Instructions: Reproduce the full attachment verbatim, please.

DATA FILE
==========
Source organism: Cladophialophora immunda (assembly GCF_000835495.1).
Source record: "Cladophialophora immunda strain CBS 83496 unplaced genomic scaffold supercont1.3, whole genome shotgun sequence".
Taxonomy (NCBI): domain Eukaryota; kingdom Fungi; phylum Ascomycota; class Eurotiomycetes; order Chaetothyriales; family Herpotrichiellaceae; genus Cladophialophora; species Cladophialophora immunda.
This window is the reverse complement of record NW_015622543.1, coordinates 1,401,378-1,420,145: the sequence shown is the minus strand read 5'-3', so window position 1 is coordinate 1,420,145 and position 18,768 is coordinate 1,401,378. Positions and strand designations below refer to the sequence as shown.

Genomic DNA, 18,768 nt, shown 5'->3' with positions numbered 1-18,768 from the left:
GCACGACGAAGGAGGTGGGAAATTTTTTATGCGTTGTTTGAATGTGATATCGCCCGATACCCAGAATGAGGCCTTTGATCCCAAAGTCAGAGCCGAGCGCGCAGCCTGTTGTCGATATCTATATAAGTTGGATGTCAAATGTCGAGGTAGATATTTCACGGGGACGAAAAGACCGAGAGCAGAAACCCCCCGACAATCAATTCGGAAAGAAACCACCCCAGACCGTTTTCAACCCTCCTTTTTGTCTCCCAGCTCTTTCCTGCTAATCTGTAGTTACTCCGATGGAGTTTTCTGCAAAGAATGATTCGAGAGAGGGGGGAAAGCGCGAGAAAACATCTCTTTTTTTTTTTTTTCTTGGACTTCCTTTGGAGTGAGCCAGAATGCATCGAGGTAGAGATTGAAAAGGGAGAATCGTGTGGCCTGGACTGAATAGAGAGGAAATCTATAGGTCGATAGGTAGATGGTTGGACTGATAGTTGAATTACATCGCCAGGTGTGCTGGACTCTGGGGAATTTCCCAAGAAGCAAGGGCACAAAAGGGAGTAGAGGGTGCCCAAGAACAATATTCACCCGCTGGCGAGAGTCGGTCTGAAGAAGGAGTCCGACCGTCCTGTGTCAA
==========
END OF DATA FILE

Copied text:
Source organism: Cladophialophora immunda (assembly GCF_000835495.1).
Source record: "Cladophialophora immunda strain CBS 83496 unplaced genomic scaffold supercont1.3, whole genome shotgun sequence".
Taxonomy (NCBI): domain Eukaryota; kingdom Fungi; phylum Ascomycota; class Eurotiomycetes; order Chaetothyriales; family Herpotrichiellaceae; genus Cladophialophora; species Cladophialophora immunda.
This window is the reverse complement of record NW_015622543.1, coordinates 1,401,378-1,420,145: the sequence shown is the minus strand read 5'-3', so window position 1 is coordinate 1,420,145 and position 18,768 is coordinate 1,401,378. Positions and strand designations below refer to the sequence as shown.

Genomic DNA, 18,768 nt, shown 5'->3' with positions numbered 1-18,768 from the left:
GCACGACGAAGGAGGTGGGAAATTTTTTATGCGTTGTTTGAATGTGATATCGCCCGATACCCAGAATGAGGCCTTTGATCCCAAAGTCAGAGCCGAGCGCGCAGCCTGTTGTCGATATCTATATAAGTTGGATGTCAAATGTCGAGGTAGATATTTCACGGGGACGAAAAGACCGAGAGCAGAAACCCCCCGACAATCAATTCGGAAAGAAACCACCCCAGACCGTTTTCAACCCTCCTTTTTGTCTCCCAGCTCTTTCCTGCTAATCTGTAGTTACTCCGATGGAGTTTTCTGCAAAGAATGATTCGAGAGAGGGGGGAAAGCGCGAGAAAACATCTCTTTTTTTTTTTTTTCTTGGACTTCCTTTGGAGTGAGCCAGAATGCATCGAGGTAGAGATTGAAAAGGGAGAATCGTGTGGCCTGGACTGAATAGAGAGGAAATCTATAGGTCGATAGGTAGATGGTTGGACTGATAGTTGAATTACATCGCCAGGTGTGCTGGACTCTGGGGAATTTCCCAAGAAGCAAGGGCACAAAAGGGAGTAGAGGGTGCCCAAGAACAATATTCACCCGCTGGCGAGAGTCGGTCTGAAGAAGGAGTCCGACCGTCCTGTGTCAA